Germination Rate (GR).– it is defined as the correlation between the number of germinated seeds and the germination time: GR = Σ(ni)/t, where ni = number of germinated seeds in one day (i), t = time from sowing until the last seed germinates.

Saturation Rate (SR).– it is defined as the time for germination in relation to the germination percentage: SR = Σ(niti)/N, where ni = number of germinated seeds in one day (i); ti = number of days after sowing, N = total number of seeds sown.

Optimum Temperature (OT).– it was calculated as the average of all temperatures, weighted with the total seed germination percentage, at each temperature (Olff et al., 1994).

Statistical analyses. Seed weight was compared between taxa using a t–student test (P < 0.05). Homogeneity of variance was examined for all temperature treatments (Levene's test, P < 0.05). When homogeneity of variance was found, a one–way ANOVA was used to analyze the intraspecific variation within the germination percentages and between control and scarified seeds, and a two–way ANOVA to examine the interspecific variation within the germination percentages, where the taxa and the temperatures were the variables (ANOVA, P < 0.05). A multiple comparison test was employed (Tukey's HSD, P < 0.05) to form groups. In Mimosa aculeaticarpa var. aculeaticarpa, the homogeneity of variance of SR was not found; therefore, the non–parametric Kruskal–Wallis test was used (P < 0.05), and medians were compared by the Mann–Whitney test (P < 0.05, Sokal and Rohlf, 1995). All analyses were performed with the NCSS Software (Hintze, 2001).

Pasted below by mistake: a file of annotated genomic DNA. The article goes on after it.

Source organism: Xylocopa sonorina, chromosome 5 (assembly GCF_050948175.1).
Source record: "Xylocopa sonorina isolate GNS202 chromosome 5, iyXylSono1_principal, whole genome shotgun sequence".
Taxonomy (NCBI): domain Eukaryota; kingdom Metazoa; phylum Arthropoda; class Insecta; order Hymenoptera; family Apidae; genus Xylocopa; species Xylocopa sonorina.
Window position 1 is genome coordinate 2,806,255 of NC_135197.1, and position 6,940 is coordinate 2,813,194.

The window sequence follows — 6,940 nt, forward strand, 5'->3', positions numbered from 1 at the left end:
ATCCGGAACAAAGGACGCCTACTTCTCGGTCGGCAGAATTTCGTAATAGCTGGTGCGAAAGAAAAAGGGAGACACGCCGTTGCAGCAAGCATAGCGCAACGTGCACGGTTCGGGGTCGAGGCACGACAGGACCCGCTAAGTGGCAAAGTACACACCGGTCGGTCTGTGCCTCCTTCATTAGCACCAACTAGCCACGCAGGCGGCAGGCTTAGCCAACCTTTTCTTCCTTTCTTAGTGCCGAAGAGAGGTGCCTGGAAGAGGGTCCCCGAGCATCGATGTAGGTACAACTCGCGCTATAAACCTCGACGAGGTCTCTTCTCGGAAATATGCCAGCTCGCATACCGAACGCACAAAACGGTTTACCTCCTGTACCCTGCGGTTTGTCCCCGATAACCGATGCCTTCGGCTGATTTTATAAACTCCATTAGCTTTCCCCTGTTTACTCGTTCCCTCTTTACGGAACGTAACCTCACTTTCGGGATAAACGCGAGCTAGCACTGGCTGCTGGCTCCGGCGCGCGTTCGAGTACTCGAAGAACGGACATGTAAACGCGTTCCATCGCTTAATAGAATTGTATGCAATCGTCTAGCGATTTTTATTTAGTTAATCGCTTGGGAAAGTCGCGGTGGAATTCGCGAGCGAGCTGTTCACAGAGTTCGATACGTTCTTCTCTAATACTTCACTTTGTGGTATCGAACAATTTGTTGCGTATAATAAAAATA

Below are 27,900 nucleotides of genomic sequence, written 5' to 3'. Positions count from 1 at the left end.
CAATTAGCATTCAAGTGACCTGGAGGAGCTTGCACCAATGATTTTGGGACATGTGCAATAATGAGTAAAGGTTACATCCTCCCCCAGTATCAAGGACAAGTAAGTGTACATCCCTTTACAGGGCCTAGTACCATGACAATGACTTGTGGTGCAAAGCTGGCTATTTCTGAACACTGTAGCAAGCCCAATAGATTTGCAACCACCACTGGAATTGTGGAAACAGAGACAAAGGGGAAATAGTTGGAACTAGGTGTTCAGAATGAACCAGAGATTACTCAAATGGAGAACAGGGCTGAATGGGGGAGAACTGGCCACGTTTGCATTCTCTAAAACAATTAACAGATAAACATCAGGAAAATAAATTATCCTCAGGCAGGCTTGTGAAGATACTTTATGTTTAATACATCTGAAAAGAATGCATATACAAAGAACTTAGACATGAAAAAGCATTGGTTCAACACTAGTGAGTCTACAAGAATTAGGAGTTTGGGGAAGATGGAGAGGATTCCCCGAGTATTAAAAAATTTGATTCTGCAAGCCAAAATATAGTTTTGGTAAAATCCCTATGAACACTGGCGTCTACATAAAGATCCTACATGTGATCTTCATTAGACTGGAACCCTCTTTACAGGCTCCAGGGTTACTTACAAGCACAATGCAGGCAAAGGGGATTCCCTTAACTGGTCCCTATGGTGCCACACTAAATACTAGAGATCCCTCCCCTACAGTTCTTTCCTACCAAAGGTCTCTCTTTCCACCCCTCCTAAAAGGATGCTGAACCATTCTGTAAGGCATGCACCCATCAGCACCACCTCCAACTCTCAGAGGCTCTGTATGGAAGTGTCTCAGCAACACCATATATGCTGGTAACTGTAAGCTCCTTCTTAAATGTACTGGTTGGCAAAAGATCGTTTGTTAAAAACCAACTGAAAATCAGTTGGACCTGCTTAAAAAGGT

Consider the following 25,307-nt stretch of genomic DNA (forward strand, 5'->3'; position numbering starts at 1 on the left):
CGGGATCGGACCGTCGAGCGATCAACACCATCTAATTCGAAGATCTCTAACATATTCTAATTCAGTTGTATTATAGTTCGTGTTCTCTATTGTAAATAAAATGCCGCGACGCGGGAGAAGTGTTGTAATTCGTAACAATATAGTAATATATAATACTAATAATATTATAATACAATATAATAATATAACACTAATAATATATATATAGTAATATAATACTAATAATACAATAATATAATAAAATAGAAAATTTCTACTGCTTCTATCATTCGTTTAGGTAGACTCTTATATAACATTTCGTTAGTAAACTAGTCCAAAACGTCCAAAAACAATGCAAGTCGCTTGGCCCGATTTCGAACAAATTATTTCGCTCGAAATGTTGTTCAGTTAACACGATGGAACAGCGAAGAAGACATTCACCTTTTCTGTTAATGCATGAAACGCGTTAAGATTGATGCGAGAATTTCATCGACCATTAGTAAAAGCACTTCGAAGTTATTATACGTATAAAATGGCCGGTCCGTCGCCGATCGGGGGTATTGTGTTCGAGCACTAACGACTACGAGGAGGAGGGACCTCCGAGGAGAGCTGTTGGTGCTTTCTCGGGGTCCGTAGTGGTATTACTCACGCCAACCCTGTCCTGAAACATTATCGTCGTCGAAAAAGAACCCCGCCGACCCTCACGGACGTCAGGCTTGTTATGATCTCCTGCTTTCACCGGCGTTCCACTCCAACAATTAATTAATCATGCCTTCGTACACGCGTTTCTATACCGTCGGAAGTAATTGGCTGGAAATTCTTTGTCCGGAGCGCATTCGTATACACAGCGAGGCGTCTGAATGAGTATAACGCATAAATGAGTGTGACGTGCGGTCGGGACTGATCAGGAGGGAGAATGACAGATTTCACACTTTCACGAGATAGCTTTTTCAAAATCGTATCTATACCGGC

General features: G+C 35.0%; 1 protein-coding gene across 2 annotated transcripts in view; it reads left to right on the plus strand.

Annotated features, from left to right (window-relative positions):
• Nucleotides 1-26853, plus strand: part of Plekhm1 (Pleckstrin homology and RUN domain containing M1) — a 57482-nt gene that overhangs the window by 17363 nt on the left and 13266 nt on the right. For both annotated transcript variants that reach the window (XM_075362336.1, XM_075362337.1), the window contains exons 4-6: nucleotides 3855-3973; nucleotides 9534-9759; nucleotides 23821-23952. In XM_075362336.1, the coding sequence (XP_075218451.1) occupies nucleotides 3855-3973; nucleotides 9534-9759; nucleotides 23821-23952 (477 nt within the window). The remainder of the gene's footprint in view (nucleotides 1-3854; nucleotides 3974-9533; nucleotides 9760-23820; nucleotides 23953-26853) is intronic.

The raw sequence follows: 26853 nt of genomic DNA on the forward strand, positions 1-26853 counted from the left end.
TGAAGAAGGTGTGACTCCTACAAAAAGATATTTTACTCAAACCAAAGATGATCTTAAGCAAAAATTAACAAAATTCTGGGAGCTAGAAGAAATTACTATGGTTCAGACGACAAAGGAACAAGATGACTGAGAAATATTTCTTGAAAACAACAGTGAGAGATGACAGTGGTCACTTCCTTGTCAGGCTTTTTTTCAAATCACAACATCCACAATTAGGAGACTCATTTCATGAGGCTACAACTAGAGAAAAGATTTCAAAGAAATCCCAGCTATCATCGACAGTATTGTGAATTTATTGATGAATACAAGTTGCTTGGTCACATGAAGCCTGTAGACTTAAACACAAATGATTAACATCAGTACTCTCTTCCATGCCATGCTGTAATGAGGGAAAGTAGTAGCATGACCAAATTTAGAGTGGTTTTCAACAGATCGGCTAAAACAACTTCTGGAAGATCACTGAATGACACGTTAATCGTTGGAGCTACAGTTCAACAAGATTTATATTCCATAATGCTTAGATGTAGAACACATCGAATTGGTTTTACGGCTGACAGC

Seed size, weight, and production. The two studied Mimosa taxa produce numerous seeds of variable weight and size. When comparing the weight of seeds between both taxa and within each taxon, no significant differences were showed (t = 0.7442, P > 0.05). In this sense, no significant differences were found, when comparing the size between and within both taxa; though, M. aculeaticarpa var. aculeaticarpa seeds were the biggest (Table 1).

Not all collected seeds were healthy; many of them were infested by bruchids (Insecta, Coleoptera). The mean percentage of infestation was 11.9 % for M. aculeaticarpa var. aculeaticarpa, and 48.7 % for M. luisana (Table 1). In the case of M. aculeaticarpa var. aculeaticarpa, two species of seed predator bruchids were identified, Acanthoscelides chiricahuae (Fall) and A. mexicanus (Sharp). Mimosa luisana seeds were infested by three species, two belonging to genus Acanthoscelides (Acanthoscelides mexicanus and A. chiricahuae) and one to genus Stator [Stator pruininus (Horn)].